Filipino community helps migrant workers in New Brunswick during COVID-19
Non-profit helped workers learn about worker rights and public health protocols
Welcoming temporary foreign workers into the province is a regular task for the Filipino-Community of New Brunswick.
But when the pandemic hit last year the non-profit organization had to double down on its efforts to remotely contact and support the migrant workers.
"Our biggest challenge was to find the workers," said Fredericton-based project co-ordinator Jesabel Amora. "It was really hard. But when we started slowly getting people, word of mouth actually spread everywhere."
With over $130,000 to fund the initiative, the group provided information on worker rights through flyers and webinars and delivered essential goods in COVID-19 care kits during their quarantine.
A lot of money was spent on hiring people to track down the migrant workers themselves, and the costs associated with delivering goods in person, says Amora.
"It's the feeling of fulfilment that you were able to help them, even though you're not asking something in return," said Amora. "You see their faces that they're so happy and grateful for all the help that they have received from us."
Need for migrant workers in New Brunswick
Travel restrictions to get into Canada hindered the work permit process for seasonal foreign workers that many employers rely upon.
In New Brunswick, hard-hit fishing and agricultural sectors could not find residents of the province who were willing to step in and fill the gap temporary workers often inhabit.
Amora said the migrant workers included many from the Philippines, as well as Russia, China and Jamaica.
Although the program was aimed at helping agricultural workers, the Filipino group also helped workers in fishing, aquaculture, trucking. hospitality and restaurant sectors, according to Amora.
Many of the workers lived in more remote, rural areas of the province, especially in the north and northeast.
Building trust with temporary foreign workers
Amora said it took time to build trust. One group of Filipino migrant workers arrived from Taiwan and refused to accept offers of groceries and COVID-19 care kits at first.
"When they saw that there were pictures on our Facebook page, that we helped their colleagues from other batches, then they believed that we were not a scam," said Amora.
"That's why we have to post on Facebook everything that we do — not just because it's documented, but it's telling them that we're really out there helping, and we are still looking for a lot of people to help."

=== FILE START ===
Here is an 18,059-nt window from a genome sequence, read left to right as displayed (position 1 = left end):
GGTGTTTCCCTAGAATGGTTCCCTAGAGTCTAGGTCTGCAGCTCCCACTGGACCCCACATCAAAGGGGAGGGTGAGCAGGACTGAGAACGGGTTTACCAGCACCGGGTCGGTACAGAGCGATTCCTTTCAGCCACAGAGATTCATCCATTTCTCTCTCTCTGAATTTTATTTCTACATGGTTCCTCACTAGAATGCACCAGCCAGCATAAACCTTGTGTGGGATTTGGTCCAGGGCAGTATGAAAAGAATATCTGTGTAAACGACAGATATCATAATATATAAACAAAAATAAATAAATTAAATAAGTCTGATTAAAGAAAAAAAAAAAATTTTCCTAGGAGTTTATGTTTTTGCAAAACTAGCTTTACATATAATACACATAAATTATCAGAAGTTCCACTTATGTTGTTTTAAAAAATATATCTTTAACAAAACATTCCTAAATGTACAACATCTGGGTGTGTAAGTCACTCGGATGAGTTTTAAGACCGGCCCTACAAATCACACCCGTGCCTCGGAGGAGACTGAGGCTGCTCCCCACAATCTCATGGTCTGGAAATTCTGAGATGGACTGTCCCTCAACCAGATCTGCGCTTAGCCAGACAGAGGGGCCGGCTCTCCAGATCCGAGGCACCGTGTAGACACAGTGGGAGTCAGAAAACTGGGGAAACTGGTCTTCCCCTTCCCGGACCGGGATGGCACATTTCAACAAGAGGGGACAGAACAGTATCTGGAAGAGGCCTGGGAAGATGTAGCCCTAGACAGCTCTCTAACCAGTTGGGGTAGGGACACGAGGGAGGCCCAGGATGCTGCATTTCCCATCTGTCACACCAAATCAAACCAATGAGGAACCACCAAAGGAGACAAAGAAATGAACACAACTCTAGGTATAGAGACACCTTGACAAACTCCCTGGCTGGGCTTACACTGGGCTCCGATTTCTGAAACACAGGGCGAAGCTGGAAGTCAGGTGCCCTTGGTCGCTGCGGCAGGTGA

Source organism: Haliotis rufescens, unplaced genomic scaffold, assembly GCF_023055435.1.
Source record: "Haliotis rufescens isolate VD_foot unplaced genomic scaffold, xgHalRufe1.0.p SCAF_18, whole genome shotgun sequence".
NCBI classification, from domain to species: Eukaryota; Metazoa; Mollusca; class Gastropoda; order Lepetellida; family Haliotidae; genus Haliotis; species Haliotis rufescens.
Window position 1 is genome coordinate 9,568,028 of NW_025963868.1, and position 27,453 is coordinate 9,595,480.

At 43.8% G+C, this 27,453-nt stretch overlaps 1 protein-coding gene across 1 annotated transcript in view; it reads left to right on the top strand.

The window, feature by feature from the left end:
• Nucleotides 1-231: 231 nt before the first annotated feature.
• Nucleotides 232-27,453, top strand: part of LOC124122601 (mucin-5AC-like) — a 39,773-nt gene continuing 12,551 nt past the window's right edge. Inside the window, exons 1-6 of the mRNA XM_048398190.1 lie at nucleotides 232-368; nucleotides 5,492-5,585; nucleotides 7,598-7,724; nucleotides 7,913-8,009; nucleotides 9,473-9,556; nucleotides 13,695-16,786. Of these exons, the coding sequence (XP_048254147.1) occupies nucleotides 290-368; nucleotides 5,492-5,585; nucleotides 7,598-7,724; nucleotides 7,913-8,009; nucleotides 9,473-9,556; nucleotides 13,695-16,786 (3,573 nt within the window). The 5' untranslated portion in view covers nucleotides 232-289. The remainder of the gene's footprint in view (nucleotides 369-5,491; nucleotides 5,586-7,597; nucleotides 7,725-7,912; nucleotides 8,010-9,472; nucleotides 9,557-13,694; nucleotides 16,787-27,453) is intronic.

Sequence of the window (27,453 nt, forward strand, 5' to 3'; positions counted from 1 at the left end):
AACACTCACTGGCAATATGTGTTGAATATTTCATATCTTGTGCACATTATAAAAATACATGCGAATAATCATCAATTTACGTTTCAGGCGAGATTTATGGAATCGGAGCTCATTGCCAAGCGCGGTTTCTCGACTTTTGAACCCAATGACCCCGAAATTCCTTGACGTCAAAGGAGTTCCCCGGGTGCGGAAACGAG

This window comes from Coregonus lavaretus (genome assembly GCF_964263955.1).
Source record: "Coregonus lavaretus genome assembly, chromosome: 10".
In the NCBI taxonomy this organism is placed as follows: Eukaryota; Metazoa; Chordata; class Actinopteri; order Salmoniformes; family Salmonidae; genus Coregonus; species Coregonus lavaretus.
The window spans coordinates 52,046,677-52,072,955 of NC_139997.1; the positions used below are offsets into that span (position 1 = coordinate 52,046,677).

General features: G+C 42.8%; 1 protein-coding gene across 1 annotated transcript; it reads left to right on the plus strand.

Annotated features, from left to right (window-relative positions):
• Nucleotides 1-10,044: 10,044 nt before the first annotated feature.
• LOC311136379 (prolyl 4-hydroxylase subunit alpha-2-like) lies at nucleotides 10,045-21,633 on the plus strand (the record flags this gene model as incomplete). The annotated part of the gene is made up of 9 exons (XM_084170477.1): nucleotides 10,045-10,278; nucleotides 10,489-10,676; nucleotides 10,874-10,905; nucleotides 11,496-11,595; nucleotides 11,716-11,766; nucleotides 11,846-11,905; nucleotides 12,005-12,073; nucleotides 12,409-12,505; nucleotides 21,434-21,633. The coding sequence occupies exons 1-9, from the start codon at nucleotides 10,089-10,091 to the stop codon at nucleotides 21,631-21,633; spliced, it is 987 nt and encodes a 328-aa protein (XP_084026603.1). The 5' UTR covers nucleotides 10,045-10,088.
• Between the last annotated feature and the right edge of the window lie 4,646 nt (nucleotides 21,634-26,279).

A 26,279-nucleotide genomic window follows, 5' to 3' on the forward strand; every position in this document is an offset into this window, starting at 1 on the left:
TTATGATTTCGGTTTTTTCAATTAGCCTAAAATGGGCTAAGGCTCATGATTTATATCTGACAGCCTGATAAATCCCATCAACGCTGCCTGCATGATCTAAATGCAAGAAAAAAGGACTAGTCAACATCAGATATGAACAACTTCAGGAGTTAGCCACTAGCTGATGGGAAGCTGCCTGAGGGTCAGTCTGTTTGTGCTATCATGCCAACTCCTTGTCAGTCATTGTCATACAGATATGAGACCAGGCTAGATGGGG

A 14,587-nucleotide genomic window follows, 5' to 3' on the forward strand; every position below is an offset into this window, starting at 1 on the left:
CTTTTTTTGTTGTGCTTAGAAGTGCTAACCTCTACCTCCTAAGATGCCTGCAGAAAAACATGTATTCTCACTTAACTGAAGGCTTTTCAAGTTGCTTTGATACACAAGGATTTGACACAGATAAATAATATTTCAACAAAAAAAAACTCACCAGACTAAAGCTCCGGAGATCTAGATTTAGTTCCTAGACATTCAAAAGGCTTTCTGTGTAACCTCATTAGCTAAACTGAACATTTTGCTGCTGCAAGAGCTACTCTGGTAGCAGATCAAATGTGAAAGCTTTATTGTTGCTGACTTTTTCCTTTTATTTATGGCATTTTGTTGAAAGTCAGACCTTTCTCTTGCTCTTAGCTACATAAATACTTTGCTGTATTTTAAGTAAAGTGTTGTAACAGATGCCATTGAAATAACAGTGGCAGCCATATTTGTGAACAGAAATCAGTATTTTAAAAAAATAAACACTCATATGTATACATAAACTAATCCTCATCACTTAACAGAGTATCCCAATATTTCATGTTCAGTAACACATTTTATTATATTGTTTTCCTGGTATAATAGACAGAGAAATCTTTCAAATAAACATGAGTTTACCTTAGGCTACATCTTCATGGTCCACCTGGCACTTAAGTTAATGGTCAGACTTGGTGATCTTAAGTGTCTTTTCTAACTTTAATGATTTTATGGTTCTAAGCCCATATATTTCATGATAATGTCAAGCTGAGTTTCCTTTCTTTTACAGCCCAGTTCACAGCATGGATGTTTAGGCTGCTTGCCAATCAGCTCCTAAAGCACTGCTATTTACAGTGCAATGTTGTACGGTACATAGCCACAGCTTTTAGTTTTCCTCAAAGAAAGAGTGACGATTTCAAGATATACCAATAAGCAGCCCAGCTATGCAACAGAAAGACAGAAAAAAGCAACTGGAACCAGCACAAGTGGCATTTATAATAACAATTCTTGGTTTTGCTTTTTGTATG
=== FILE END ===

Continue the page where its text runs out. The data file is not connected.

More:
Filipino migrant worker Rafael Lloyd Tan, who arrived in the province in December of 2019, knows how difficult settling into a new community has been for workers arriving during the pandemic.
"Coming here when there's no COVID, it was smooth, everything was fine. But as per experience from my co-workers, from other Filipino people [and other immigrants], I hear from their stories. They told me that it's too hard coming here, it's difficult for them to enter Canada during COVID-19 restrictions."
FCNB was there to welcome him into the province upon his arrival to New Brunswick and this past spring he received a COVID care kit through their temporary foreign workers program.
Now, Tan is an active member of their organization.
"If there will be new programs, I'll be willing to help," said Tan, who's based in Fredericton. "It's really helpful for the community. For myself, my wife is not here, I'm just lonely. But because of them, I feel like I'm in the Philippines, with family also."
An Ontario and Maritime initiative
KAIROS Canada, a faith-based social justice organization, has been advocating for migrant worker rights for close to 14 years.
When the pandemic hit, the organization reached out to community partners like the Filipino-Community of New Brunswick to be the first point of contact for migrant workers in the agriculture sector entering Ontario and the Maritimes.
"This year, this project is a very relevant and needed response to COVID-19 to mitigate the risk and the situation facing migrant farm workers," said KAIROS migrant justice program coordinator Connie Sorio.
"We've seen how hugely dependent we are in terms of the contributions of these men and women who labour [in] our fields to ensure that we have food security."
The program was granted $2.18 million in funding in December by the government of Canada's temporary foreign worker program. Organizations started reaching out to migrant workers throughout the winter and will stop when the program comes to an end on June 30.
According to Sorio, about 25,000 migrant workers were helped through this initiative across all partner organizations.